DiFelice: 'I don't want it to end like this'

Brewers reliever Mark DiFelice succumbed to surgery last week to repair the torn labrum and rotator cuff in his right shoulder, a procedure that will sideline the right-hander next season and could threaten his Major League career. 

Dr. William Raasch performed the surgery in Milwaukee on Dec. 3, the Brewers announced Monday. DiFelice, 33, who also had major shoulder surgery back in 2001, expects to miss all of next season but hopes to pitch in the Majors again.

“I’m going to give it a shot,” he said. “It took me 10 years in the Minors to get to the big leagues, and I don’t want it to end like this.”

The Brewers placed DiFelice on the disabled list on Sept. 15 with what they first called “wear and tear” in his shoulder. An MRI scan didn’t reveal any significant damage, and a second opinion from Dr. Lewis Yocum at the end of the season confirmed Raasch’s suggestion of rest and rehab.

DiFelice was working with a physical therapist in Philadelphia but didn’t feel any improvement in the shoulder so he asked for further tests. An arthrogram revealed the damaged labrum and rotator cuff.

“Would we have been better doing surgery back in September or October? From what the doctors say, it probably didn’t make a difference,” DiFelice said. “I would have missed most of next season either way.”

Raasch inserted three tacks to secure the labrum and two sutures in the rotator cuff. 

DiFelice has made a miracle comeback before. It took him 2 1/2 years to fully recover from his first surgery, a procedure in 2001 to repair a fully-torn labrum, and by 2005 his career was fizzling. Released from organized baseball, DiFelice pitched in the Independent Atlantic League and then went to Mexico, where he discovered one pitch — the cut fastball — that gave him a second life.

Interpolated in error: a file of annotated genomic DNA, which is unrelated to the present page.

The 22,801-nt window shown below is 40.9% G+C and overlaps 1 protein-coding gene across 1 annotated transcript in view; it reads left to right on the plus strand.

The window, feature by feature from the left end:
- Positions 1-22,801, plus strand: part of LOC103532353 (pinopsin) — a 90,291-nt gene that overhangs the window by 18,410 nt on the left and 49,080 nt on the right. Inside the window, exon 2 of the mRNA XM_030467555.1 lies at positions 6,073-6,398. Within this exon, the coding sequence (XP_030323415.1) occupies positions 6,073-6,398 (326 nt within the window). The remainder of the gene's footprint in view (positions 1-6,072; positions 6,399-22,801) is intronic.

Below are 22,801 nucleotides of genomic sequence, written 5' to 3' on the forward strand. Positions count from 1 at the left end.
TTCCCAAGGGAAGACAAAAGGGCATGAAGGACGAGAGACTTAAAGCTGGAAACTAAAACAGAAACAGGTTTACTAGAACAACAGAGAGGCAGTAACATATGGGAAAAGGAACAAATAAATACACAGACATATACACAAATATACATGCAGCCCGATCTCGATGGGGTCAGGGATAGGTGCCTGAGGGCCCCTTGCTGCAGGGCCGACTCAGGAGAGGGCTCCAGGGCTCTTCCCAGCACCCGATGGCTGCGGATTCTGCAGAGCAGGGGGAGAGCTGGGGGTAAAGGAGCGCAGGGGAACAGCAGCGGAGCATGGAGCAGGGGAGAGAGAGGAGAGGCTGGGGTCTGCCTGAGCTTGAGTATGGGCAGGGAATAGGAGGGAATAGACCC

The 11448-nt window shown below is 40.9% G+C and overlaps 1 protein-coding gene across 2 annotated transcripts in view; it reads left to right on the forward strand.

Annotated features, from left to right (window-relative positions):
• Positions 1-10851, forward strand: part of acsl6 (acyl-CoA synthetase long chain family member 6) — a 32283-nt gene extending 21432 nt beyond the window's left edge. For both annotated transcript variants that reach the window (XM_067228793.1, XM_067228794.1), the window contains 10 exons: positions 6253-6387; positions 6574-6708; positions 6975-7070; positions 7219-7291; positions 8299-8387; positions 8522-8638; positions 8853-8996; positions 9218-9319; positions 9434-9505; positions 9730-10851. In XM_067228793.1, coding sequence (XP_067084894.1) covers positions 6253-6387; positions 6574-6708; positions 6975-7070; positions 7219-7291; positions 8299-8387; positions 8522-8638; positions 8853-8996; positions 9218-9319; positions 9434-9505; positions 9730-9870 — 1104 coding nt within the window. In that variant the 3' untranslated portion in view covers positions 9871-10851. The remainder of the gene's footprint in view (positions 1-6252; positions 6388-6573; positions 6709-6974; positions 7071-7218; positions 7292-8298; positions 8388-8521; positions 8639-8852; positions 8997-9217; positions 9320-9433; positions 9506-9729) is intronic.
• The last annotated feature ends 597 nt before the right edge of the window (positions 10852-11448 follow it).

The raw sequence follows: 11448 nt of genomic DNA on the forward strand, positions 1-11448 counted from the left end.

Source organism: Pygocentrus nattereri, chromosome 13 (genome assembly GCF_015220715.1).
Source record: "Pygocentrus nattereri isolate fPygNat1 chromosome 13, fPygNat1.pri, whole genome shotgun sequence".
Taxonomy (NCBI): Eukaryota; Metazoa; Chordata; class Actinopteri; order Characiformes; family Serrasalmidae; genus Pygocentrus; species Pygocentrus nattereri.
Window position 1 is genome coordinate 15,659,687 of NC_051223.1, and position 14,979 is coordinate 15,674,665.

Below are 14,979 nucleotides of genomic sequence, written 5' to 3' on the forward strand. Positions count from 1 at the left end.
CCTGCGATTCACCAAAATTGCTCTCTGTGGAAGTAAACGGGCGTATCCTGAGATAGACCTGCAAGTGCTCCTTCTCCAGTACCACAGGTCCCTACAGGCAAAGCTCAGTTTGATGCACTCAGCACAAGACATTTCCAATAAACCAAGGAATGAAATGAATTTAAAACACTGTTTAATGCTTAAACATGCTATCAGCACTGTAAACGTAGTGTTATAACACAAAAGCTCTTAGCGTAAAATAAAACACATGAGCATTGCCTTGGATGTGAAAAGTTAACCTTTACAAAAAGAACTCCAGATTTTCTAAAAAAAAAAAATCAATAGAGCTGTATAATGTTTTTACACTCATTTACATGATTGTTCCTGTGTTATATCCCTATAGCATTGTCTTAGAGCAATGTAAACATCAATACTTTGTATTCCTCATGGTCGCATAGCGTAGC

He drew the Brewers’ interest the following season and then pitched at a pair of Milwaukee affiliates in 2007. By 2008, DiFelice was a 31-year-old Major League rookie. In 74 Brewers appearances over the past two seasons, he posted a 3.44 ERA and, working almost exclusively with that cutter, held right-handed opponents to a .218 batting average.

Now he’ll need to make another comeback.

“The good thing is that I’m not a guy who needs to throw 95 mph, because that probably wouldn’t come back after surgery,” DiFelice said. “I throw 84, 85, 86, and the thing I’ll have to do is find my location again. The doctor says that my chances of rehabbing and pitching again are pretty good; it just won’t happen in 2010, probably.”

DiFelice hopes to follow a path similar to left-hander Chris Capuano, who was nontendered at this time last year but re-signed with the club on a Minor League contract to rehabilitate from Tommy John surgery. He has yet to discuss his future with general manager Doug Melvin.

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